15 15 Recovery using immediate updates (multiuser version and assuming strict schedules) Recovery according to the immediate update model: 1. Start from the last record in the log file and traverse backwards until a check point is reached. Create two lists: C NC transactions that have reached their commit points transactions that have not reached their commit points. 2. Start from the last record in the log file and apply the UNDO procedure to all (Write,T,...) where T NC. 3. Start from the checkpoint and REDO all transactions (Write,T,...) such that T C. 4. Restart all transactions in NC.

16 16 Recovery using immediate updates (multiuser version and assuming recoverable schedules) Recovery according to the immediate update model: 1. Start from the last record in the log file and traverse backwards until a check point is reached. Create two lists: C NC transactions that have reached their commit points transactions that have not reached their commit points. 2. Create a list R with transactions that has read an item updated by a transaction in NC. (OBS that this step must be applied recursively). 3. Start from the last record in the log file and apply the UNDO procedure to all (Write,T,...) where T NC R. 4. Start from the checkpoint and REDO all transactions (Write,T,...) such that T C and T R. 5. Restart all failured transactions.

17 17 Alternative to log-based recovery Shadow paging Idea: maintain two page tables during the lifetime of a trans-action - the current page table, and the shadow page table Store the shadow page table in nonvolatile storage, such that state of the database prior to transaction execution may be recovered. Shadow page table is never modified during execution To start with, both the page tables are identical. Only current page table is used for data item accesses during execution of the transaction. Whenever any page is about to be written for the first time, a copy of this page is made onto an unused page. The current page table is then made to point to the copy, and the update is performed on the copy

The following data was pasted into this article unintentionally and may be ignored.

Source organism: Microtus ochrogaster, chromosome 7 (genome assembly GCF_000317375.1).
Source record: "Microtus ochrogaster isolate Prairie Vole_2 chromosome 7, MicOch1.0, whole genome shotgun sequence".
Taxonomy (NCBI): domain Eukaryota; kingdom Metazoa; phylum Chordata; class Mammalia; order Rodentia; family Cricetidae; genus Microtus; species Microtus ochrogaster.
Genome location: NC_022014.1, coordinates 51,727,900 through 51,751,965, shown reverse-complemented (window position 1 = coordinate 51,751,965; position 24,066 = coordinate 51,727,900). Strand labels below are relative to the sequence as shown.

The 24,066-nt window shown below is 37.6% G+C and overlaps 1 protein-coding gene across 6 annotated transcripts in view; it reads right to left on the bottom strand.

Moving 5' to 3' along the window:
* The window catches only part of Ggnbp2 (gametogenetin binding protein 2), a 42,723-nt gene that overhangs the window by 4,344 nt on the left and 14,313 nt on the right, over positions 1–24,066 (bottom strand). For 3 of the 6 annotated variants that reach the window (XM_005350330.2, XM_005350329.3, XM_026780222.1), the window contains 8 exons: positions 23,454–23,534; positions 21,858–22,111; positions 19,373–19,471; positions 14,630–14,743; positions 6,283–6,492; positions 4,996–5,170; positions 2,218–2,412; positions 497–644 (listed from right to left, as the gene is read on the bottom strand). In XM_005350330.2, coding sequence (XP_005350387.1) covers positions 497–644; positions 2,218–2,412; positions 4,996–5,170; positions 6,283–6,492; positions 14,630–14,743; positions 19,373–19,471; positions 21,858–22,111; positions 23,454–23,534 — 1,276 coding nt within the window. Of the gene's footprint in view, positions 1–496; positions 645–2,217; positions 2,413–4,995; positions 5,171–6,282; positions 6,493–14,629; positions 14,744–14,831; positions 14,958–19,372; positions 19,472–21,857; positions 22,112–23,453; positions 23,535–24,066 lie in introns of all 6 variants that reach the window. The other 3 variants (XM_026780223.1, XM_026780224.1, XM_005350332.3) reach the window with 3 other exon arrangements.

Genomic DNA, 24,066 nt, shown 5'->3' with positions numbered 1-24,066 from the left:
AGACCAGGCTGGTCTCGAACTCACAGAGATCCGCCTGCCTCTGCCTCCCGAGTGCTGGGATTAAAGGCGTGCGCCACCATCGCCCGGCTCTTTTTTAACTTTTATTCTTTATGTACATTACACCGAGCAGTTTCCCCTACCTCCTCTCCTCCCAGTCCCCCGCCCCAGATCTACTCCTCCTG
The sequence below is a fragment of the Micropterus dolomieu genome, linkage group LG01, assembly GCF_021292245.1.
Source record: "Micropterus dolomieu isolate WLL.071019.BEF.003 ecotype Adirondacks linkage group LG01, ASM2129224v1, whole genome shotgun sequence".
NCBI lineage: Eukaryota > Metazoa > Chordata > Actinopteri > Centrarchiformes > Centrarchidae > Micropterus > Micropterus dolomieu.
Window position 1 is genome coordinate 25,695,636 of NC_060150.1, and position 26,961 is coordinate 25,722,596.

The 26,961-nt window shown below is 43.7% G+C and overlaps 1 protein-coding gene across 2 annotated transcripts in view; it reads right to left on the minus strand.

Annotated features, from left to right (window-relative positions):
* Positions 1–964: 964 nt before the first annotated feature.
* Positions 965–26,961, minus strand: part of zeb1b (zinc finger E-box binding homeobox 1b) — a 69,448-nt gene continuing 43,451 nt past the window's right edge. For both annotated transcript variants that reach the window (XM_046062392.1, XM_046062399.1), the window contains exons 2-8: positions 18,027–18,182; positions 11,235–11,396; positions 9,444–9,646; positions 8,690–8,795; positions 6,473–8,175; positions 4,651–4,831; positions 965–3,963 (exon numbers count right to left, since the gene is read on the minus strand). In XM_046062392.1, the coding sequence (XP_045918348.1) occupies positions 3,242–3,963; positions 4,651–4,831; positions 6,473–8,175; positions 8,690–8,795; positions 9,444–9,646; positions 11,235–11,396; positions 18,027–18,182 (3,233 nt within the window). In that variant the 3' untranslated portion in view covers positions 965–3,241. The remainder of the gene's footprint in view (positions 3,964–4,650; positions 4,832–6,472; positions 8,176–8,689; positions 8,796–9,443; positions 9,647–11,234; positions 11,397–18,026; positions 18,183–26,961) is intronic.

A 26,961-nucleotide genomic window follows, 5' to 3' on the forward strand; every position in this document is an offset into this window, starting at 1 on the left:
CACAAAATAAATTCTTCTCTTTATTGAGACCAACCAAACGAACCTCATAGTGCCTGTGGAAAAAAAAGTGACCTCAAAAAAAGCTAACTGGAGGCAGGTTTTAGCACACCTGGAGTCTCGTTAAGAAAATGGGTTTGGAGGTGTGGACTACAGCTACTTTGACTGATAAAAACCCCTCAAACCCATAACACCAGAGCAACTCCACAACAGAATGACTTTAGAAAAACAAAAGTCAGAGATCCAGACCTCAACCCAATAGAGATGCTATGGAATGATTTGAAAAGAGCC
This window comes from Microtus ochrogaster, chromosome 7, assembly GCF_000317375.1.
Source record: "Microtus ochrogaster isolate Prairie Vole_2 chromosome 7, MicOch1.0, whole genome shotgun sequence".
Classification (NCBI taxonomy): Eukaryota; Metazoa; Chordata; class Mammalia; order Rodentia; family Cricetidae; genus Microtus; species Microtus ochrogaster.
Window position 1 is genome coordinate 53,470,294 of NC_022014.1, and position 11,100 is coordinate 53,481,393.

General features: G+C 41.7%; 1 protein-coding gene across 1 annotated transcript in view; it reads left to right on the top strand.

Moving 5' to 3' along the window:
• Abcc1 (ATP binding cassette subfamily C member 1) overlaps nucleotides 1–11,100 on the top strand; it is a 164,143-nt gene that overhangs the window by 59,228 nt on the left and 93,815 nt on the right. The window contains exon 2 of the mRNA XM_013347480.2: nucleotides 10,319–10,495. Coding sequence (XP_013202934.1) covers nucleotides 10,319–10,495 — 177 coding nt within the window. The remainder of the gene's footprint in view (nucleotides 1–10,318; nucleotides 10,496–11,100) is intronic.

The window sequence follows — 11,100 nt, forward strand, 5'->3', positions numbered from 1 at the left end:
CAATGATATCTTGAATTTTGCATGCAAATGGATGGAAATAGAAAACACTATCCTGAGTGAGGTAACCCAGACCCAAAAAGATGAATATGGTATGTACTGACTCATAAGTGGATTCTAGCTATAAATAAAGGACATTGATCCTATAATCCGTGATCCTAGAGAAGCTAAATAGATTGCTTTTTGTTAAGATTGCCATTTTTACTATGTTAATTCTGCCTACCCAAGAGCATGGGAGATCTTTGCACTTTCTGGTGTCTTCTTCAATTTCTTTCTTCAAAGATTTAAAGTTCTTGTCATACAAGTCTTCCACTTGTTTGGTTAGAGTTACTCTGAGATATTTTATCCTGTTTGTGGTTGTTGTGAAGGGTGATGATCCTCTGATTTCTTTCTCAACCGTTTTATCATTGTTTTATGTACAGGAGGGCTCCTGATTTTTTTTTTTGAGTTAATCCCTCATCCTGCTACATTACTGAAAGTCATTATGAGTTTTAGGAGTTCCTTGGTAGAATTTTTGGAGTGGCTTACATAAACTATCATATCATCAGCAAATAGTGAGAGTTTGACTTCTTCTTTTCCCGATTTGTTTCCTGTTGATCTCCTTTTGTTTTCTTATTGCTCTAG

18 18 Shadow paging cont d To commit a transaction: 1. Flush all modified pages in main memory to disk 2. Output current page table to disk 3. Make the current page the new shadow page table keep a pointer to the shadow page table at a fixed (known) location on disk. to make the current page table the new shadow page table, simply update the pointer to point to current page table on disk Once pointer to shadow page table has been written, transaction is committed. No recovery is needed after a crash new transactions can start right away, using the shadow page table. Pages not pointed to from current/shadow page table should be freed (garbage collected).

19 19 Shadow paging cont d Advantages of shadow-paging over log-based schemes no overhead of writing log records; recovery is trivial Disadvantages: Commit overhead is high (many pages need to be flushed) Data gets fragmented (related pages get separated) After every transaction completion, the database pages containing old versions of modified data need to be garbage collected and put into the list of unused pages Hard to extend algorithm to allow transactions to run concurrently